Incumbency Effects in the German Mixed-Electoral System

Research question/goal: 

The literature on incumbency effects finds vote premiums for incumbent candidates in various institutional contexts. It has been shown that incumbency effects vary over electoral systems, with larger effects in single-member districts than in closed-list systems. In mixed-member electoral systems, however, incumbency can mean different things: having won the local district race in the first-past-the-post (FPTP) tier or having entered parliament via the party list in the proportional representation (PR) tier. Notably, in the German compensatory those two categories are not disjunct. What is the electoral benefit of each type of incumbency in the German mixed-member system? Are the effects only relevant to the respective tier, or do they spill over to the other tier? And how do these effects combine when PR incumbents simultaneously run in local district races, and vice versa? The project investigates those questions by analysing German federal elections from 1953 to the present.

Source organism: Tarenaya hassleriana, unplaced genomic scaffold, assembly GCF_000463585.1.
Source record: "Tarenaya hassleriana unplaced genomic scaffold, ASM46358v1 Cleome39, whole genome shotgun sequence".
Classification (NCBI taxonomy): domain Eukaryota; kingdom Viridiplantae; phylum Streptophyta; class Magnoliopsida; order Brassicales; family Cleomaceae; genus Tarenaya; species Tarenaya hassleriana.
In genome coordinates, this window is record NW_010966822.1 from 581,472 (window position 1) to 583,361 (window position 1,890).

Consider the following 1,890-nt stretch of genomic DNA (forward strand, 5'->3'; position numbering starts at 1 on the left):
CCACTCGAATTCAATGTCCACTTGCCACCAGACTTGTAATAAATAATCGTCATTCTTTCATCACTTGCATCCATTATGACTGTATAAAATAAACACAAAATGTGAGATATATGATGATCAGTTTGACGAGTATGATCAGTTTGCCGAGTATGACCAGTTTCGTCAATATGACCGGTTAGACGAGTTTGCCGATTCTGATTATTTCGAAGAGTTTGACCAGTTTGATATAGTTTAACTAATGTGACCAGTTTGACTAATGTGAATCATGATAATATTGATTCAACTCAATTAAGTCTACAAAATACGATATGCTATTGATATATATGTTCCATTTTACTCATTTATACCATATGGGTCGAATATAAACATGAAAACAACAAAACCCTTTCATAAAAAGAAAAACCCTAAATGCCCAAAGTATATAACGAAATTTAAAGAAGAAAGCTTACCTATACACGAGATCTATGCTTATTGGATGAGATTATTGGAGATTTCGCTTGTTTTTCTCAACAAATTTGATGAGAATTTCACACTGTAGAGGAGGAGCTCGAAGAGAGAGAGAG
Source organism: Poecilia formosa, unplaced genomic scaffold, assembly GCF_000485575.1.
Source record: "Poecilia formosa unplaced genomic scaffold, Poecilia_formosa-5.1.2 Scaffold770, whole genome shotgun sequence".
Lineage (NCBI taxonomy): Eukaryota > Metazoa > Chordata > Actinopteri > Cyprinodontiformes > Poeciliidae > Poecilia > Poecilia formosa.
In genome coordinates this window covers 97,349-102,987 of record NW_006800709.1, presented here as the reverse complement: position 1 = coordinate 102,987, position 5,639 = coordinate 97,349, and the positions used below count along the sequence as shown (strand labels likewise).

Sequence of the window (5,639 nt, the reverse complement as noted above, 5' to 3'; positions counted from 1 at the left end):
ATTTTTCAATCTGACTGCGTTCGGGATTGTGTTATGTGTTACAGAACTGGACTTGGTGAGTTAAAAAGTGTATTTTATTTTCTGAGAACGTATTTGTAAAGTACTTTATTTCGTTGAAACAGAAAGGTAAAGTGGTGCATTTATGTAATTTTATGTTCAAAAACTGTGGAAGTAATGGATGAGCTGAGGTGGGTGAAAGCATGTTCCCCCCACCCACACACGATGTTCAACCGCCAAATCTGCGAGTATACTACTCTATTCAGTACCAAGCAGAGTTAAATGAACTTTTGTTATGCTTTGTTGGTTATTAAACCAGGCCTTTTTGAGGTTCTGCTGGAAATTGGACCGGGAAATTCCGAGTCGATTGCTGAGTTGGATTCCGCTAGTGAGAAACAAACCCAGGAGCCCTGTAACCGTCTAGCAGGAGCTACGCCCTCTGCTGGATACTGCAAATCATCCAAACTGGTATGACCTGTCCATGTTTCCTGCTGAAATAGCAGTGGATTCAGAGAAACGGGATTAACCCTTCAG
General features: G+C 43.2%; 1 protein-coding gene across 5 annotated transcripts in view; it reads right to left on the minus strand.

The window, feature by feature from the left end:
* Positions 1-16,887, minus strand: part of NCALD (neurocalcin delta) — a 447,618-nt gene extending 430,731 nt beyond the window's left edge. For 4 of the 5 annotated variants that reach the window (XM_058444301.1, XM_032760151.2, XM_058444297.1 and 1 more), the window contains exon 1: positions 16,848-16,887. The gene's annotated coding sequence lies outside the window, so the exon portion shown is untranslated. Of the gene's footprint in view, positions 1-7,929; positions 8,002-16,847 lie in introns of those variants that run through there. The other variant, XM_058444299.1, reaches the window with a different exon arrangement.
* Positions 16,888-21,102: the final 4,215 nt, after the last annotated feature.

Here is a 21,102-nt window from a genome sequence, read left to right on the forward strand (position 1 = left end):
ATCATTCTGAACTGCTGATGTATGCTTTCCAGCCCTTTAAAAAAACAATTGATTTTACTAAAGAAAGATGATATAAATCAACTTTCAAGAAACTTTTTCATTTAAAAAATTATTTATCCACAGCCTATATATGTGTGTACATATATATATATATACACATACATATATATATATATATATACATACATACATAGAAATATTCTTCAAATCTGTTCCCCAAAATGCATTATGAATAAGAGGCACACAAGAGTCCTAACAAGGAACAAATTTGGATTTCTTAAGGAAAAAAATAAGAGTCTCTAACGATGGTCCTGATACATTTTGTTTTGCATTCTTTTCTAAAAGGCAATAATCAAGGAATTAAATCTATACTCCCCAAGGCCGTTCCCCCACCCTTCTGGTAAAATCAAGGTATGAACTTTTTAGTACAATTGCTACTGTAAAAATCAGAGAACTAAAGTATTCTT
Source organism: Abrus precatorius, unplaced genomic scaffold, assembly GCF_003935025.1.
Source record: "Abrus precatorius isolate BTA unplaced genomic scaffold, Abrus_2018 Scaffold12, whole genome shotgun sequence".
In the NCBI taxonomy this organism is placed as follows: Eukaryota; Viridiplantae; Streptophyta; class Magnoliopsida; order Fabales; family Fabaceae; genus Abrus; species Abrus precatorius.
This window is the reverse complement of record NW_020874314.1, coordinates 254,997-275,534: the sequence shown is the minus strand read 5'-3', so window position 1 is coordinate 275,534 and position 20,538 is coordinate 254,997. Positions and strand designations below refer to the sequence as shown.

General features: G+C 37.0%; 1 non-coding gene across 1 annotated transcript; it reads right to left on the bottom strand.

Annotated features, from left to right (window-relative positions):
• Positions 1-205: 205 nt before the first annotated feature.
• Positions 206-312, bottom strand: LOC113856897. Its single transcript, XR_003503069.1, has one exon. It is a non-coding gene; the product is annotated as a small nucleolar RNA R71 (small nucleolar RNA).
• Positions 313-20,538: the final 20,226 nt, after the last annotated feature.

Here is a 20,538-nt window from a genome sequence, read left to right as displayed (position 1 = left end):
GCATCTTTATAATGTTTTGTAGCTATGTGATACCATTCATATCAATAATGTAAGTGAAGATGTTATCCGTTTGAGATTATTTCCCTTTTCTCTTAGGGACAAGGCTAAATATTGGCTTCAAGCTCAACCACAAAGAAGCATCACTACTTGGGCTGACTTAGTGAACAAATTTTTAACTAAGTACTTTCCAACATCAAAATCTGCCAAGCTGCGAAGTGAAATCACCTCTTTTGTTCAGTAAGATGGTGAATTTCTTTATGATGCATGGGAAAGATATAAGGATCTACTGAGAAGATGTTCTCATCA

Current stage: 

During the last year, we conducted analyses on the effects of different incumbent categories on the candidate vote in the majority segment as well as on party list votes in the proportional representation segment. The results confirmed that local incumbents generate bonus votes for the party list. Furthermore, this positive effect was shown to be at the expense of the other major party and not of the smaller potential coalition partners. This insight is new and suggests that incumbents have a majority-building effect in the mixed electoral system without simultaneously counteracting fragmentation of the party system. The results will be published in 2021 in a monograph on the German mixed electoral system.

Fact sheet

2018 to 2021
Data Sources: 
Information on candidates for Bundestag elections from official sources
Geographic Space: